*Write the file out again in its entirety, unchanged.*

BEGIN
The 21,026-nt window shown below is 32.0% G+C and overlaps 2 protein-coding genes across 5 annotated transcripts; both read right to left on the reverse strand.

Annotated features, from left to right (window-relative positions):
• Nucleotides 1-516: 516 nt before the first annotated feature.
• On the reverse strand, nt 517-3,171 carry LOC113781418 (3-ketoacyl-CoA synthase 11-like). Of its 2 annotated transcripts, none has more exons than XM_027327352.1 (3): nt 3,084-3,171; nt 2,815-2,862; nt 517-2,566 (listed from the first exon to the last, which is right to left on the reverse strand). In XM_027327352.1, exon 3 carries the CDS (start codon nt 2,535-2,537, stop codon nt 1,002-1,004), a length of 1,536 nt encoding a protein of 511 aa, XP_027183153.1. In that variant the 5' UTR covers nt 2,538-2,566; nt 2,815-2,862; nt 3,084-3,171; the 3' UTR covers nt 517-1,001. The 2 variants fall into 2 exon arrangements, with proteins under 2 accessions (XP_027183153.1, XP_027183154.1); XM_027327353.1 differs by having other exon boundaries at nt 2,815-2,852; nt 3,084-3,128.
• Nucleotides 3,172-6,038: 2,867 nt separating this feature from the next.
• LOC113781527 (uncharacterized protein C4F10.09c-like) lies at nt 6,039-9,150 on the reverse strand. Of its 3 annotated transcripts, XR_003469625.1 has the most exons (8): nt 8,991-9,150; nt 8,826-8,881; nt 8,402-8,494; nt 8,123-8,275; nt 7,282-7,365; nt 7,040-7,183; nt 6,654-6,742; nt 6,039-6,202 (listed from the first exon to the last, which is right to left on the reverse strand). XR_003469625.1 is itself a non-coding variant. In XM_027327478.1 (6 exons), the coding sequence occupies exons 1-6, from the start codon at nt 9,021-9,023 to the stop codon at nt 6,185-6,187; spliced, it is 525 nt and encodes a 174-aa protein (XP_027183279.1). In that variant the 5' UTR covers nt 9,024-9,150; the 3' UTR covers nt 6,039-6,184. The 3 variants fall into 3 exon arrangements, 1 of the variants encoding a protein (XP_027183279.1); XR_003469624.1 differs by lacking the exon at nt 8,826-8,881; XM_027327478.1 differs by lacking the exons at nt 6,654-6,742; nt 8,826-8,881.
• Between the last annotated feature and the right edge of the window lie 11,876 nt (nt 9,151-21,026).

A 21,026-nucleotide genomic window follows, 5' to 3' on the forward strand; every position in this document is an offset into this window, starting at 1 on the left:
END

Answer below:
The 21,026-nt window shown below is 32.0% G+C and overlaps 2 protein-coding genes across 5 annotated transcripts; both read right to left on the reverse strand.

Annotated features, from left to right (window-relative positions):
• Nucleotides 1-516: 516 nt before the first annotated feature.
• On the reverse strand, nt 517-3,171 carry LOC113781418 (3-ketoacyl-CoA synthase 11-like). Of its 2 annotated transcripts, none has more exons than XM_027327352.1 (3): nt 3,084-3,171; nt 2,815-2,862; nt 517-2,566 (listed from the first exon to the last, which is right to left on the reverse strand). In XM_027327352.1, exon 3 carries the CDS (start codon nt 2,535-2,537, stop codon nt 1,002-1,004), a length of 1,536 nt encoding a protein of 511 aa, XP_027183153.1. In that variant the 5' UTR covers nt 2,538-2,566; nt 2,815-2,862; nt 3,084-3,171; the 3' UTR covers nt 517-1,001. The 2 variants fall into 2 exon arrangements, with proteins under 2 accessions (XP_027183153.1, XP_027183154.1); XM_027327353.1 differs by having other exon boundaries at nt 2,815-2,852; nt 3,084-3,128.
• Nucleotides 3,172-6,038: 2,867 nt separating this feature from the next.
• LOC113781527 (uncharacterized protein C4F10.09c-like) lies at nt 6,039-9,150 on the reverse strand. Of its 3 annotated transcripts, XR_003469625.1 has the most exons (8): nt 8,991-9,150; nt 8,826-8,881; nt 8,402-8,494; nt 8,123-8,275; nt 7,282-7,365; nt 7,040-7,183; nt 6,654-6,742; nt 6,039-6,202 (listed from the first exon to the last, which is right to left on the reverse strand). XR_003469625.1 is itself a non-coding variant. In XM_027327478.1 (6 exons), the coding sequence occupies exons 1-6, from the start codon at nt 9,021-9,023 to the stop codon at nt 6,185-6,187; spliced, it is 525 nt and encodes a 174-aa protein (XP_027183279.1). In that variant the 5' UTR covers nt 9,024-9,150; the 3' UTR covers nt 6,039-6,184. The 3 variants fall into 3 exon arrangements, 1 of the variants encoding a protein (XP_027183279.1); XR_003469624.1 differs by lacking the exon at nt 8,826-8,881; XM_027327478.1 differs by lacking the exons at nt 6,654-6,742; nt 8,826-8,881.
• Between the last annotated feature and the right edge of the window lie 11,876 nt (nt 9,151-21,026).

A 21,026-nucleotide genomic window follows, 5' to 3' on the forward strand; every position in this document is an offset into this window, starting at 1 on the left: